Minority Rights Group International (MRG) Deputy Director, Claire Thomas, writes this opinion piece for the Thomson Reuters News Foundation.+ LEARN MORE
Imazighen (singular: Amazigh), also referred to as Berbers, are the largest non-Arab minority in Libya. They are descendants of the indigenous populations of North Africa who inhabited the region prior to the arrival of the Arabs. Estimates of their numbers vary between 236,000 and 590,000 (4-10 per cent). Imazighen live primarily in western Libya, near the borders with Tunisia and Algeria. The largest Amazigh community in Libya is found in the Djebel Nafusa region, while the towns of Zuwara, Ghadames, Sokna, Awgila, Al-Foqaha and Jalu also have significant populations
Imazighen retain the Tamazight language and customs and are made up of different ethnic groups. Most Imazighen adhere to a form of Sunni Islam intermeshed with North African pre-Islamic beliefs in sorcery and witchcraft. However, some Imazighen in Djebel Nafusa belong to the Ibadi sect of Islam, in contrast to the majority of Libyans who are Sunni Muslims adhering to the Maliki school of jurisprudence. Marriages are monogamous and women have a high status in Amazigh society.
Once traders on the north–south Sahara caravan route, the ending of this and the ‘pacification’ of the desert deprived them of their traditional way of life. Under Colonel Muammar Al-Gaddafi, the Amazigh cultural identity was harshly repressed. Gaddafi portrayed Libya as a homogenous Arab nation with Arabic as the only official language. He denied the existence of the Imazighen as a distinct ethnic group, portraying their separate identity as a colonial invention. Beginning in 1973, Gaddafi launched a ‘cultural revolution’, destroying any materials that conflicted with the contents of his Green Book. Imazighen were prohibited from speaking Tamazight publically, publishing literature in Tamazight, forming cultural associations, or celebrating cultural festivals. They were also banned from registering their children with Amazigh names and many were forced to adopt Arab names. Some Ibadi religious rituals were also repressed. Amazigh activists were imprisoned and sometimes tortured for political activism or for travelling to attend Amazigh cultural events abroad.
Given this history of discrimination and cultural repression, Imazighen in Djebel Nafusa were among the first to come out in opposition to Gaddafi when popular protests began in February 2011. Protesters in the main Nafusa towns of Naluf and Yefren called for Gaddafi’s downfall and an end to the marginalization of the Amazigh people, demanding improved infrastructure and political representation. Fighting in the Nafusa Mountains between rebel forces and Gaddafi’s forces blocked access to food, medical supplies and fuel. As fighting intensified by May, thousands of people fled across the nearby border into Tunisia – nearly 55,000 according to the UN OCHA.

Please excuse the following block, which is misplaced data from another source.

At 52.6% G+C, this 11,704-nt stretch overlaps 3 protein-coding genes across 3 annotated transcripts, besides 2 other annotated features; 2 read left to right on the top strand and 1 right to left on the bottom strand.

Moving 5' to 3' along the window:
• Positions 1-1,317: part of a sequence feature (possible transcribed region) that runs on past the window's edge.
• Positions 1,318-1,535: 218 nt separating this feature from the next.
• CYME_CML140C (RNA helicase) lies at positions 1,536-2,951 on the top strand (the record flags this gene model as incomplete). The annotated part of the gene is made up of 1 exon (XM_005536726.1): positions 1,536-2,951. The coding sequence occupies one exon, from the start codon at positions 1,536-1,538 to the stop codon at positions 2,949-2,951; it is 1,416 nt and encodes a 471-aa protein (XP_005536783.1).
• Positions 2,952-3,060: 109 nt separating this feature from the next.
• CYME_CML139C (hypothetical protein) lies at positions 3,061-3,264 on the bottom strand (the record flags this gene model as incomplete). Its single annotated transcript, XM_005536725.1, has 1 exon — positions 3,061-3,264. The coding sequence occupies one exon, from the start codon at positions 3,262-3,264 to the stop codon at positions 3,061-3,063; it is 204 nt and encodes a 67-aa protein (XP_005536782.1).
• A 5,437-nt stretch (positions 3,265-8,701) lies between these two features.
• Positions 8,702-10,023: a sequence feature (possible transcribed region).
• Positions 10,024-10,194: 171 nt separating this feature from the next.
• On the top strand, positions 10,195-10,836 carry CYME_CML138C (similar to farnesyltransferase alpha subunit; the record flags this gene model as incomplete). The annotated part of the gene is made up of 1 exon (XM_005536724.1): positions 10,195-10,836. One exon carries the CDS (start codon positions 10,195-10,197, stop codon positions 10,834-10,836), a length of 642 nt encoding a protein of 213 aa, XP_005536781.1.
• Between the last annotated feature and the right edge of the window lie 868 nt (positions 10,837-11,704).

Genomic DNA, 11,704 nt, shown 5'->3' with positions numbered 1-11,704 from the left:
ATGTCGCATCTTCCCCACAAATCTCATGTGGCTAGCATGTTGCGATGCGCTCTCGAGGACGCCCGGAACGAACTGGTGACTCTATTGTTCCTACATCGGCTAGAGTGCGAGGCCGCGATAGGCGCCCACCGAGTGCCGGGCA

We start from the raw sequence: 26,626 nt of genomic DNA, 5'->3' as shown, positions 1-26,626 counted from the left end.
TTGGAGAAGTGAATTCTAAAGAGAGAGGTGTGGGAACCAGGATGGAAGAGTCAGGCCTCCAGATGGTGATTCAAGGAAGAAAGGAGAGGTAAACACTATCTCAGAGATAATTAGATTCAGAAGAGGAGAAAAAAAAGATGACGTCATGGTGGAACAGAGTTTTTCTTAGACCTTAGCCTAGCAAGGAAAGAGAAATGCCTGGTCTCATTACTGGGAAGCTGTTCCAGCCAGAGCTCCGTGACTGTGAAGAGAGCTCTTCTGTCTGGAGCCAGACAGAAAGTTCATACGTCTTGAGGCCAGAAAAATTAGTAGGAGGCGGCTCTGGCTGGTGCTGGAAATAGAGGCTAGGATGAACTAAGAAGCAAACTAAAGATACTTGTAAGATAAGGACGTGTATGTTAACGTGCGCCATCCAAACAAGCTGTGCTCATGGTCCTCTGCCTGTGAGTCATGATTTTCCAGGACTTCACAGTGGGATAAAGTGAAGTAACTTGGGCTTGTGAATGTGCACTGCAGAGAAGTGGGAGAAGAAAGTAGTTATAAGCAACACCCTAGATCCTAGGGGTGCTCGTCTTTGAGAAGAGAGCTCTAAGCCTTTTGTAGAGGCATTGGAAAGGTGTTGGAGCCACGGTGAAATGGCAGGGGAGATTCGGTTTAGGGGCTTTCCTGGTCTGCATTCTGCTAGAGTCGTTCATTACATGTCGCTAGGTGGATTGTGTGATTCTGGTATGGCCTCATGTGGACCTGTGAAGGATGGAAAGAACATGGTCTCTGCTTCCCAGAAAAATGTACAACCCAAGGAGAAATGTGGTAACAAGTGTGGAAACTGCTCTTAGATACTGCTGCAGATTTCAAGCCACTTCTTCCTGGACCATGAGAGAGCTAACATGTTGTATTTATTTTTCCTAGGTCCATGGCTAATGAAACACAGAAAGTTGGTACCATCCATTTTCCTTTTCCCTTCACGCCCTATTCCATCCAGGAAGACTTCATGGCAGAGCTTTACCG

Following the expulsion of Gaddafi forces from Amazigh regions, there has been what observers have called a cultural and linguistic renaissance. Schools have begun to teach Tamazight, and a weekly Tamazight newspaper was launched. A law passed in 2013 recognized the Tamazight, Tuareg and Tebu languages and upheld the right of minorities to receive education in their mother tongue as a voluntary option. In August 2015, the first democratic elections for the Amazigh Supreme Council were held, and a body formed equally of men and women was created.
The challenge of Amazigh leaders remains achieving full political participation in post-Gaddafi Libya and securing recognition for their rights, including by ensuring that the future Constitution includes Tamazight as an official language. The interim constitutional declaration issued by the National Transitional Council in August 2011 only vaguely alluded to Amazigh culture and rights, and Tamazight was not recognized as an official language. Moreover, the cabinet of Prime Minister Abdurrahim al Keib appointed in November 2011 did not include Amazigh ministers, angering Amazigh who fought against Gaddafi forces. Many took to the streets to protest their exclusion from the new political arrangement.
In 2013, Imazighen announced their intention to boycott elections for the Constitutional Drafting Committee (CDC), the body tasked with creating a new Constitution for Libya. The CDC reserved only two seats for Amazigh representatives, two seats for Tebu, and two seats for Tuareg out of a total of 60 seats, which Amazigh leaders saw as insufficiently representative. Moreover, the majority voting rule would effectively prevent them from securing their demands within the CDC. The first and second draft Constitutions released in 2015 and 2016 respectively recognized the Tamazight, Tuareg and Tebu languages as being part of Libya’s cultural and linguistic heritage, but maintained Arabic as the only official language. In January 2016, the Supreme Amazigh Council declared, ‘We will not recognize any Constitution that is not agreed upon by all of Libya’s sons – the Tebu, Tuareg, Amazigh and Arabs’.
Reviving education in the Tamazight language after decades of repression, especially its written form, is another important Amazigh aim in post-Gaddafi Libya. Amazigh leaders have created textbooks and other materials to teach Tamazight in schools, but finding enough qualified teachers and resources to ensure that all Amazigh children have access to quality mother-tongue education is a challenge.
Updated July 2018